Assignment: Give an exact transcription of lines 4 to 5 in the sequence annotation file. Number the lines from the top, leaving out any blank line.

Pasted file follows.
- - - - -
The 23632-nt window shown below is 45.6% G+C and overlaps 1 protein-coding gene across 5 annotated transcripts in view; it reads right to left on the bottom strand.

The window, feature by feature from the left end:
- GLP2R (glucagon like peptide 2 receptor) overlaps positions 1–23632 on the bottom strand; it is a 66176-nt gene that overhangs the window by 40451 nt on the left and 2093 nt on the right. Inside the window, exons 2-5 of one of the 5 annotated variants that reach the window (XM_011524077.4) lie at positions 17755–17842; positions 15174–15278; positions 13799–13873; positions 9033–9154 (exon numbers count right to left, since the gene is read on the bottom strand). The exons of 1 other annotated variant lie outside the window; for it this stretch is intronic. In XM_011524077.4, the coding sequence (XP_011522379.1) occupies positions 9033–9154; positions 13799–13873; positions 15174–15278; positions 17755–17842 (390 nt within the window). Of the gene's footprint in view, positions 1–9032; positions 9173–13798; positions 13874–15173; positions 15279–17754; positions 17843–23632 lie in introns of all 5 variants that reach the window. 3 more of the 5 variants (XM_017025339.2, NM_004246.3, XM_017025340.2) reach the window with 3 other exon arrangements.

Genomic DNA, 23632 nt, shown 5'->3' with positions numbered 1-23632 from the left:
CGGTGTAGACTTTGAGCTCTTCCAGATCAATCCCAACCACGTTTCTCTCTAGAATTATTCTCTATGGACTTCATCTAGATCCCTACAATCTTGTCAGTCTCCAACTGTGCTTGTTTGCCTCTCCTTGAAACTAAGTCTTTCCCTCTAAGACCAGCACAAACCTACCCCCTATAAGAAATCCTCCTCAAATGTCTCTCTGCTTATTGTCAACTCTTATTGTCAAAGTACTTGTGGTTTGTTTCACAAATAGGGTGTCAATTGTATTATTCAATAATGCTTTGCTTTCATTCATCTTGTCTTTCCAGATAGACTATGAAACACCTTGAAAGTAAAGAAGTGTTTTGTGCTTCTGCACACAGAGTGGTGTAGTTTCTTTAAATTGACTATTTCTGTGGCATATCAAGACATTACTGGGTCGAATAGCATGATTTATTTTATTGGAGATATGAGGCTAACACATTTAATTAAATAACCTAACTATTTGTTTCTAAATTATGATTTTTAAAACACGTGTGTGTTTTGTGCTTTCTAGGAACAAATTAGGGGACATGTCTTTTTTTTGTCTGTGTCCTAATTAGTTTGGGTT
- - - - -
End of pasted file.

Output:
Genomic DNA, 23632 nt, shown 5'->3' with positions numbered 1-23632 from the left:
CGGTGTAGACTTTGAGCTCTTCCAGATCAATCCCAACCACGTTTCTCTCTAGAATTATTCTCTATGGACTTCATCTAGATCCCTACAATCTTGTCAGTCTCCAACTGTGCTTGTTTGCCTCTCCTTGAAACTAAGTCTTTCCCTCTAAGACCAGCACAAACCTACCCCCTATAAGAAATCCTCCTCAAATGTCTCTCTGCTTATTGTCAACTCTTATTGTCAAAGTACTTGTGGTTTGTTTCACAAATAGGGTGTCAATTGTATTATTCAATAATGCTTTGCTTTCATTCATCTTGTCTTTCCAGATAGACTATGAAACACCTTGAAAGTAAAGAAGTGTTTTGTGCTTCTGCACACAGAGTGGTGTAGTTTCTTTAAATTGACTATTTCTGTGGCATATCAAGACATTACTGGGTCGAATAGCATGATTTATTTTATTGGAGATATGAGGCTAACACATTTAATTAAATAACCTAACTATTTGTTTCTAAATTATGATTTTTAAAACACGTGTGTGTTTTGTGCTTTCTAGGAACAAATTAGGGGACATGTCTTTTTTTTGTCTGTGTCCTAATTAGTTTGGGTT